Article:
5/5 Blue Devils
There are few authors who have a command of language like Jesmyn Ward. About a month ago, in the haze of another quarantine day, I opened the door to the closet in my house where my family stores the books we have read. Old science textbooks and yearbooks are shelved alongside “BOB Books” from when my brother and I were first learning how to form sentences. As I started to browse through these old memories, I immediately gravitated toward the glossy spine of Ward’s “Men We Reaped: A Memoir.”
I was briefly transported to two years ago, when I was reading her 2017 novel “Sing, Unburied, Sing” for The Common Experience Summer Reading Program as an incoming first-year. A few weeks later, I attended Ward’s talk about the novel at DPAC. Although it was a while ago, I remember her modest introduction: “I just quickly sketched this up backstage earlier, so bear with me.” In reality, whatever she claimed that she put together on a whim was so masterfully written that it kept me focused on her every word until the very end. As she demonstrated that evening, Ward wields an impressive power to illustrate a scene beyond our eyes. Her reading made us nervous, excitable and tense first-years momentarily forget about the discomfort of our adjustment.
From the start of the narrative, it is clear that “Men We Reaped” shares the same tragic sort of magic as “Sing, Unburied, Sing.” In her memoir, Jesmyn Ward chronicles her childhood and young adult years, most of which were spent in DeLisle, Miss. and marked by the deaths of five young men in her life. Although she focuses much of her discussion on her small nuclear family: Nerissa, Charine, Joshua, herself and their single mother, this family extends far beyond five. The descriptions of each of the vibrant men — Roger Eric Daniels III, Demond Cook, Charles Joseph Martin, Ronald Wayne Lizana and Joshua Adam Dedeaux — develop into similar threads of overwhelming tragedy and nostalgia. Each of these deaths shaped Ward’s growth into a writer who is conscious of both her humanity in the world and presence on the page.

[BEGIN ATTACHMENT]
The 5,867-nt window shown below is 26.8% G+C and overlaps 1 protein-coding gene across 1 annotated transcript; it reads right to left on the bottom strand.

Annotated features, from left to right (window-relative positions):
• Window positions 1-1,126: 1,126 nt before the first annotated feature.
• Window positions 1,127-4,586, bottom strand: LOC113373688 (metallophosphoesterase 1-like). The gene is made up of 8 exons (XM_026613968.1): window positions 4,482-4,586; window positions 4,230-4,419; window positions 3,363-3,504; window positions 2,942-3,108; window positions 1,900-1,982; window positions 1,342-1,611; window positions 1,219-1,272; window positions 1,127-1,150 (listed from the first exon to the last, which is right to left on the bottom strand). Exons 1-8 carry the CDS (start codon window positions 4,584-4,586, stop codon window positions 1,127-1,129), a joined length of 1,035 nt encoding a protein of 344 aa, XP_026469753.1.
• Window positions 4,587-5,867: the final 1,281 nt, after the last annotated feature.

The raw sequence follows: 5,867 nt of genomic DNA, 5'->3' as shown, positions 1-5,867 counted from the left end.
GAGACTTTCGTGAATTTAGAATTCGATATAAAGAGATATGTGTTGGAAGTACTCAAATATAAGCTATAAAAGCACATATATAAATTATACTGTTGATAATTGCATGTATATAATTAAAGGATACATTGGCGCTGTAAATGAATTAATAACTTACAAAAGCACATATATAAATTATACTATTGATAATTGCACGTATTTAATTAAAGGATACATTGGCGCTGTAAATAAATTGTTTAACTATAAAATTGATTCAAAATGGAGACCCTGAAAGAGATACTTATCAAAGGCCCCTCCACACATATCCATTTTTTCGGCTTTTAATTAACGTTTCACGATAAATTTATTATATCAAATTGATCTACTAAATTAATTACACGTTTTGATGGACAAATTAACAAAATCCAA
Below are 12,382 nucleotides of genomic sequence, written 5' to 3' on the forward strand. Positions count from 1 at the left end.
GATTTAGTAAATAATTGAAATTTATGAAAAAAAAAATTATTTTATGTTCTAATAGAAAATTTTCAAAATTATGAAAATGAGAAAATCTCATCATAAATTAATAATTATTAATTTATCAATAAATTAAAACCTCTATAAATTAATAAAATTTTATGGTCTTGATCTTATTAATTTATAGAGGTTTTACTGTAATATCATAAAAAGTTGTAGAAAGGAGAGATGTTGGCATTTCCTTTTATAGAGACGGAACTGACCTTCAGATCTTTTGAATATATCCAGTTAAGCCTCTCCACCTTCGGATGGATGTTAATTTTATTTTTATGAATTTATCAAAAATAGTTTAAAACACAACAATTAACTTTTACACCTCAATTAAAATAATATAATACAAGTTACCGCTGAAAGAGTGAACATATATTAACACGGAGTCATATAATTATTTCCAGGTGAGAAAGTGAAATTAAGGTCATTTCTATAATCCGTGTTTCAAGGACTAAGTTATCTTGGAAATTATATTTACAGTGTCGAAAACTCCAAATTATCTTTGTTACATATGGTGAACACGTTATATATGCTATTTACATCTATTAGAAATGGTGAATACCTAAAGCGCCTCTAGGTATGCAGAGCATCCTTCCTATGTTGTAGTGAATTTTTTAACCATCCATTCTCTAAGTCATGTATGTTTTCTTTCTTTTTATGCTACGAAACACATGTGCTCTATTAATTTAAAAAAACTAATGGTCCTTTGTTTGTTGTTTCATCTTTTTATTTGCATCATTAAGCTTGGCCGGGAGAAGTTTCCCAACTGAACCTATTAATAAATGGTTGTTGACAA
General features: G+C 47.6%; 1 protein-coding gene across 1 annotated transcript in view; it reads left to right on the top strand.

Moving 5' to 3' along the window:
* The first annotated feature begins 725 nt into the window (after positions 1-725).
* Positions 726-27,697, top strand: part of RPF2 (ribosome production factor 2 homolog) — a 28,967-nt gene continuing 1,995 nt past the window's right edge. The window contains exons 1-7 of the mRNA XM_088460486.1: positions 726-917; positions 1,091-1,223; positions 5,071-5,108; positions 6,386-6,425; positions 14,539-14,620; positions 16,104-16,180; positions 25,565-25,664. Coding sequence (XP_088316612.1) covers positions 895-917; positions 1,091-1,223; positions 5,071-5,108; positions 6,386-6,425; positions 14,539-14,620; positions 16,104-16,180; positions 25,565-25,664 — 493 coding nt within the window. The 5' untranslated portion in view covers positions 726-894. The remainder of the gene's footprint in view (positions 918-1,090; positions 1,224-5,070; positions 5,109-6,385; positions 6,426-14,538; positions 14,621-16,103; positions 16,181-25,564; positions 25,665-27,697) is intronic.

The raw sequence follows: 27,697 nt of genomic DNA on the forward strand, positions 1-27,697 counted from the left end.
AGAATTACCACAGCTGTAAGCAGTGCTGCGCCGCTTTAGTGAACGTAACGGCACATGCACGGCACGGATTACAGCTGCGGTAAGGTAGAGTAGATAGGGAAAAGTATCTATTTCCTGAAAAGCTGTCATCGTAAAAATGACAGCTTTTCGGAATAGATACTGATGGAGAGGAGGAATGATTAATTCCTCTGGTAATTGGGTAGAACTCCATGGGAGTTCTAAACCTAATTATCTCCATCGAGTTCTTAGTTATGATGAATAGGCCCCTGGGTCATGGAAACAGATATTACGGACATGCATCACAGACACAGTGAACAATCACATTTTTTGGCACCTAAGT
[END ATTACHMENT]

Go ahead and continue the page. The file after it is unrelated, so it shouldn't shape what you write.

Although Joshua was her younger brother, for example, he often felt older: a young man to whom she looked for affirmation. They had an unmatchable sibling kind of love and connection that surpassed the grief they experienced together. His death in 2000 by a drunk driver inspired Ward to become a writer to keep the legacy of these stories alive.
In “Men We Reaped,” Ward clutches onto the devastation her community suffered together. The ever present “We Are” that marks the titles of chapters “We Are in Wolf Town,” “We Are Born” and “We Are Wounded,” among them, forces the reader to see how a death is never an individual experience. These moments, in Ward’s language, shock, break and ruin the spirit of both those close to the deceased and those more distantly removed.
Ward details how she often left and returned to Mississippi throughout her schooling. She attended college at Stanford, completed an M.A. after her B.A. and then pursued an M.F.A from the University of Michigan. Eventually, she began working in New York City. With these journeys and brief escapes to new environments along the way, Ward writes that she could not help but miss the quiet humid nights, the late-night-into-early-morning talks with friends in dark cars and the simplicity of the place she still calls home. Although she strives to build something new, she is deeply connected to her haunted Mississippi roots. Ward notes how her goals to grow at elite schools were often overridden by personal insecurities. She admits that while she navigated these new spaces, she remained conscious of the stark differences between her new life and what she left behind.
Ward describes some of her hardest moments with a beauty that will keep readers glued to the finality of the vicious cycle between catching up to life and outrunning death. She often remarks on the lives of the men she lost. She writes:
“If Demond’s family history wasn’t so different from my own, did that mean we were living the same story over and over again, down through the generations?” Ward explores the existential questions that arise from this prolonged calamity. “That the young and Black had always been dying, until all that was left were children and the few old, as in war?”
In heartbreaking and salient moments such as these, Jesymn Ward captures the wrongful trials she has faced. Ultimately, though the memoir is her own story, she longs for a community-wide recovery.
“Men We Reaped” is a complex family narrative with raw and powerful imagery that makes for a compelling read. Ward tells this story because it is important for people to listen and learn from tragedies that may not be their own.
In the memoir, a conversation between Demond Cook, Ward and her sister Charine reveals the essence of Ward’s writing:
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“So what you doing up there?”
“I’m trying to be a writer.”
“What you want to write?”
“Books about home. About the hood.”
“She writing about real shit,” Charine said.
With this achingly true story, Ward captures a firsthand analysis of all too common patterns of prejudiced systems alongside the everlasting, deep love of family that “encompasses an entire community”.
Bates Crawford is a Trinity junior. Her book column, “A Devil’s Bookshelf,” runs bimonthly and she rates books on a 0-5 Blue Devil scale. Bates recommends books to her fellow students when (or if) they have spare time in their busy Duke lives.